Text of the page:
To be honest I never had the intention of reading The Hobbit. I’m probably going to be be smited for this, but I read The Lord of the Rings first, then watched the movies, and in either form I never really had an interest in the character Bilbo and his journey with the dwarves. Dwarves aren’t really my favorite race *shrugs* Then of course the inevitable news came around that The Hobbit was being made into a movie and I heard about who would be cast as Bilbo Baggins. Martin. F*ckin. Freeman. Watson. Watson. Awesome Watson is going to be Bilbo. And Cumberpatch as Smaug the dragon?! YES. So I guess to sum it up the main reason why I finally read The Hobbit is because I’m shallow. >_>
OMG Bilbo where have you been all my life?! How awesome is Bilbo Baggins?! This poor hobbit, minding his own business and not wanting any adventures and would just like to smoke, have a pint and eat somewhere in between thankyouverymuch gets thrown into helping out some dwarves get their kingdom and treasure back (THANKS Gandalf you troll! Though the intro scene of the dwarves and eating everything is *hilarious*) Of course an adventure is never that simple and he ends up encountering trolls, goblins and getting smack dab in the middle of duking it out with dragons and pretty much all races of Middle Earth. Oh and happens to find a shiny ring.
Compared to LotR, the book is definitely aimed at a younger audience, but I think that’s what I *really* enjoyed about it. LotR and other books pertaining to ME such as The Silmarillion are pretty….dense to say the least, sometimes reading like history textbooks. I really have to be in a certain reading mood to read Tolkien’s works, but The Hobbit is the opposite and doesn’t have much info dumping, although the long songs/poetry are still there which I still skipped/skimmed *ahem*. Like Star Wars, it’s also kind of nice reading the prequel after the main series since in The Hobbit, you see the beginnings of significant things in LotR. Not only the ring, but also on the Necromancer/Sauron and further elaboration on Moria.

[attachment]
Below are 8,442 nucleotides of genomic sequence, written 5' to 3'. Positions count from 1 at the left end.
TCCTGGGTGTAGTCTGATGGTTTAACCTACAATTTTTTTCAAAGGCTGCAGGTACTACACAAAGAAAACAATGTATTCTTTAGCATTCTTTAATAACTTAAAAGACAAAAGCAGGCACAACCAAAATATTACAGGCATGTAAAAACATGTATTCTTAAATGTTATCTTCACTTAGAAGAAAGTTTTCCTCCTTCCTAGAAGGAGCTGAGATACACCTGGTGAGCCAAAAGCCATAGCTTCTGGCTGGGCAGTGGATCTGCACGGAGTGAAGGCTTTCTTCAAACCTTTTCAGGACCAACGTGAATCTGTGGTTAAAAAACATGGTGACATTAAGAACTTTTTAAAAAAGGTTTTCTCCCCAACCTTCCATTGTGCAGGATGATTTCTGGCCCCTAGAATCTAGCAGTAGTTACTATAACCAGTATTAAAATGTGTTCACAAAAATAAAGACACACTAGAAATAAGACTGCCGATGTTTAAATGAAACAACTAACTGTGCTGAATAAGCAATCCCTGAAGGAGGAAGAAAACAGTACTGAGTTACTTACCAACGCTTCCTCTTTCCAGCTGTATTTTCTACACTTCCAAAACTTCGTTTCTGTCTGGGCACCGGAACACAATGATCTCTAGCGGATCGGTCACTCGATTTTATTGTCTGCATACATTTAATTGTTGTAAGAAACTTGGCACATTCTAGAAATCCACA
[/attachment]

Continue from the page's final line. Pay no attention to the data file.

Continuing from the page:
What, or rather who makes the book worth it is Bilbo himself. I loved how you can see his change from reluctant traveler to unexpected leader and hero and still keep his hobbit roots. Even after his realization that yes, he *can* fight and actually do this adventure stuff he still complains about not eating enough and just wanting to be back at Bag End. I think I really enjoyed the fact how unassuming Bilbo’s change into a hero was and how he didn’t have a complete change in personality. In the end Bilbo is still a hobbit. Who just happens to kick a little ass and steal stuff if need be.
And how awesome is it that it’s hobbits that save the day in the LotR series? These unassuming, overlooked people save everyone else’s butts because they’re too busy bickering. Maybe its because there’s too much bad history between humans, elves, and dwarves. Hobbits are kind of the neutral ground and just end up shouldering the responsibility because well, somebody’s gotta do it. I guess that’s what makes them amazing.
I am so glad I read this book. As I have my LotR:EE marathon for The Hobbit, I can only imagine how Peter Jackson can once again amaze us with his adaptation (and 48 fps!). I can’t wait!
We are plain quiet folk and have no use for adventures. Nasty disturbing uncomfortable things! Make you late for dinner! -Bilbo Baggins
If more of us valued food and cheer and song above hoarded gold, it would be a merrier world. -Thorin Oakenshield